Madrona Marsh is a small marsh found in the city of Torrance, near the intersection of Madrona and Sepulveda avenues. The marsh is about 50 acres big and consists of a sump which always contains water, a vernal marsh which dries up in the summer, and an upland area. The sump is where water from the city drains. After this happens it is pumped into the marsh. The marsh area consists of willows, cottonwoods, sycamores, bullrushes, cattails, and various other wetland plants, and is in pretty good shape considering it's found in the middle of Torrance. The upland area consists of sandy soil and mostly non-native vegetation. There are various habitat restoration projects there, some of which have been successful, others of which have been thwarted by gophers, wild oats, or other such difficulties. Also found nearby is the grandiose "nature center" built on land which should have been restored, using money that could have bought thousands of seedlings to go into the marsh. Of course, that's how the city works.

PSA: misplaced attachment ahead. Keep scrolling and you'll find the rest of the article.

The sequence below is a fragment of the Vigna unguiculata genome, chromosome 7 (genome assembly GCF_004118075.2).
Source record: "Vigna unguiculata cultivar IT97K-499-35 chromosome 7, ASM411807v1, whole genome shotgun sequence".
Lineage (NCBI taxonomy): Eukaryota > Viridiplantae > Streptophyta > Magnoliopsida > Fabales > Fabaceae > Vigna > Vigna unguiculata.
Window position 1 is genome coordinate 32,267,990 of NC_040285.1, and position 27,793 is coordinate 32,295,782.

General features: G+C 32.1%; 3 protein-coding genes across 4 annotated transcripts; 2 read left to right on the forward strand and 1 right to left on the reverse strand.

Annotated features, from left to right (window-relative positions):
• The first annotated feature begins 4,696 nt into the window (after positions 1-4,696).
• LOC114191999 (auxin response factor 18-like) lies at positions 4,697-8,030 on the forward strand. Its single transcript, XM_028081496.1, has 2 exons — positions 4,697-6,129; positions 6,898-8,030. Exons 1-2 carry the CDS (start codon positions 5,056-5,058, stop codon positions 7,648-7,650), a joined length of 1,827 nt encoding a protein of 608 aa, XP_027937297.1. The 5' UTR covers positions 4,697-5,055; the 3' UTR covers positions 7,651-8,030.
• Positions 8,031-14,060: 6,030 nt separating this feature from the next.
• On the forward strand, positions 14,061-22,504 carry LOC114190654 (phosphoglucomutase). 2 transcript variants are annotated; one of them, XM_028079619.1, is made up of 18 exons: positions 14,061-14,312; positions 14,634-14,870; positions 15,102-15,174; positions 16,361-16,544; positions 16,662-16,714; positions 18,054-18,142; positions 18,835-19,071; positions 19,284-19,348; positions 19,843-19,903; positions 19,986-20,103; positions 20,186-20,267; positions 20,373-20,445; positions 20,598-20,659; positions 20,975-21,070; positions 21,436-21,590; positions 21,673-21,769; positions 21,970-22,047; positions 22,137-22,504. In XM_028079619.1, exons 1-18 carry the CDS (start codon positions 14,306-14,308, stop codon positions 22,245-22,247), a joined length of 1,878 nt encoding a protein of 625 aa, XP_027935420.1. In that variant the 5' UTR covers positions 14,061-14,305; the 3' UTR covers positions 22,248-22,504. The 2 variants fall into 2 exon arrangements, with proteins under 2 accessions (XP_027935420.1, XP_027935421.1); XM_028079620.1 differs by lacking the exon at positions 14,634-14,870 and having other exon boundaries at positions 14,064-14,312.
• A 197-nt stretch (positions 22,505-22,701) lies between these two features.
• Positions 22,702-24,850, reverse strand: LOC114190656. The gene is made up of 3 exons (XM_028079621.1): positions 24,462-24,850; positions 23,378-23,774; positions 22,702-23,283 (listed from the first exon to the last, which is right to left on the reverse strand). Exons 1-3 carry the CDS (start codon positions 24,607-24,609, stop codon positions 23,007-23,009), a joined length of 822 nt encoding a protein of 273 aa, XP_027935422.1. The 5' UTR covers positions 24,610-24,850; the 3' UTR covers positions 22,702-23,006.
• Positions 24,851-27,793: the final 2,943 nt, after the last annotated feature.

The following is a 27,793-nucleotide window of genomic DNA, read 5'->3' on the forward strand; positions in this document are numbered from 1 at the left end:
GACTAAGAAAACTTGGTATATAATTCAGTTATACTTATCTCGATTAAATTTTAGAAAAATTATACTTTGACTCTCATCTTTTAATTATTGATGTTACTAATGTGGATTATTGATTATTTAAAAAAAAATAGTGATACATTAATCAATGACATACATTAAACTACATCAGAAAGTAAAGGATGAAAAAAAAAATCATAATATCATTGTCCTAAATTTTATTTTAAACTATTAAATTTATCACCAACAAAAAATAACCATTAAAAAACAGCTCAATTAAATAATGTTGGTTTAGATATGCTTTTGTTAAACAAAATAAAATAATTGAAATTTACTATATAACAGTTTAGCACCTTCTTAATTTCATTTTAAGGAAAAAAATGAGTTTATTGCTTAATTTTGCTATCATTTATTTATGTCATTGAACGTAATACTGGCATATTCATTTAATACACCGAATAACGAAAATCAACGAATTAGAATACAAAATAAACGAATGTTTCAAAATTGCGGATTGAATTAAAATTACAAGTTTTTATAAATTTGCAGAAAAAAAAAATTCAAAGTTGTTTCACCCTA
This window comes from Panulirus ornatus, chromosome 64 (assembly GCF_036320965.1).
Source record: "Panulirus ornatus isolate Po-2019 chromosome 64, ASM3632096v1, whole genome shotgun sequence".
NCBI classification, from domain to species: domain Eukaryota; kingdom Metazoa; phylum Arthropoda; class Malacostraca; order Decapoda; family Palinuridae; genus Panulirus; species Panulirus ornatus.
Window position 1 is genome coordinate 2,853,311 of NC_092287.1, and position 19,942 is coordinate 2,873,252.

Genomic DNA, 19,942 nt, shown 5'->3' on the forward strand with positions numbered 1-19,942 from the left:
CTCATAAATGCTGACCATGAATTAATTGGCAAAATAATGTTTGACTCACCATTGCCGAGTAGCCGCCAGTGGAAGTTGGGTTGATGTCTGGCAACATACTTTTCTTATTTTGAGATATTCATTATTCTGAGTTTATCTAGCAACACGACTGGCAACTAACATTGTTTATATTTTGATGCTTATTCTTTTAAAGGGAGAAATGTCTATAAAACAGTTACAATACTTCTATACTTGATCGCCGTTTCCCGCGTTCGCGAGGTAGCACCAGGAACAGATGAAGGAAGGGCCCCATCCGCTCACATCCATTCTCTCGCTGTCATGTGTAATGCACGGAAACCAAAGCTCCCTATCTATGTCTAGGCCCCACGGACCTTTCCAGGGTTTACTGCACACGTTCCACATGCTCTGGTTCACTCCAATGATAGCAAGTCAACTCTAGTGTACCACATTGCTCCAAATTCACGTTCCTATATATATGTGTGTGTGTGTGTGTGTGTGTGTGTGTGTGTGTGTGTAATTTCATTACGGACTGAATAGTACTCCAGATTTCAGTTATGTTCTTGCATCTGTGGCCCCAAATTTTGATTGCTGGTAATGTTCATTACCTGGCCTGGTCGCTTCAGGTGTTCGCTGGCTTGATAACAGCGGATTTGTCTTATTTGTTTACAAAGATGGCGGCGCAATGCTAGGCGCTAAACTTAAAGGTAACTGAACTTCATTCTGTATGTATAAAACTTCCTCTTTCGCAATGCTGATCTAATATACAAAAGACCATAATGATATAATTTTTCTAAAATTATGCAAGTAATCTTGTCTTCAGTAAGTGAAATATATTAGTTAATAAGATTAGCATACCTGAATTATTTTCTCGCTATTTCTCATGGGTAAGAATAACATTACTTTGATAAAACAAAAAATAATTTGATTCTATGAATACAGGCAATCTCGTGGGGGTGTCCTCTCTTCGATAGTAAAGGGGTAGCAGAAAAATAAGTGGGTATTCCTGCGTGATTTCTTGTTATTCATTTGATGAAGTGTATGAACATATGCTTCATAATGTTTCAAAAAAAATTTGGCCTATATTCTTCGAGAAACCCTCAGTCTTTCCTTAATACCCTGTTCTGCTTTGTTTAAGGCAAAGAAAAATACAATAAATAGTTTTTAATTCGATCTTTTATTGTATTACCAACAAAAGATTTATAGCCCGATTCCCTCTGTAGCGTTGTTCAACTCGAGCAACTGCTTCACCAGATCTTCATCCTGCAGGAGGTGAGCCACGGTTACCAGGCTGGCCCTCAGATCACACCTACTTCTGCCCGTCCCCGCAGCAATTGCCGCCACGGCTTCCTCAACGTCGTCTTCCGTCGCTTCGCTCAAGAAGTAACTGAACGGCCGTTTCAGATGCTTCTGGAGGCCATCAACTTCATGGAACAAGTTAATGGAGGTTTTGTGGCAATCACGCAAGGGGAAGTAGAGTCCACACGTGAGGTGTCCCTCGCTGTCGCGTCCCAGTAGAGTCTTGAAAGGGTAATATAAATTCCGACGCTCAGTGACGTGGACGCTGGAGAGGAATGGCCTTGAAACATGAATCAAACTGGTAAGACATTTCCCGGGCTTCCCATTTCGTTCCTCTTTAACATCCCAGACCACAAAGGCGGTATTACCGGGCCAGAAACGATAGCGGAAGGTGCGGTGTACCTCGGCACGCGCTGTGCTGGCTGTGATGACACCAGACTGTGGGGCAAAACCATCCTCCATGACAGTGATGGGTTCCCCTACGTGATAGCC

Madrona Marsh is very biologically diverse. You can see all kinds of birds in the area including hawks, kestrels, waterfowl, etc. Small mammals, reptiles, and insects are also abundant. And if you're amidst the cattails you almost can't tell you're in the city. So if you're in the South Bay area of Los Angeles and bored, you can go check it out.

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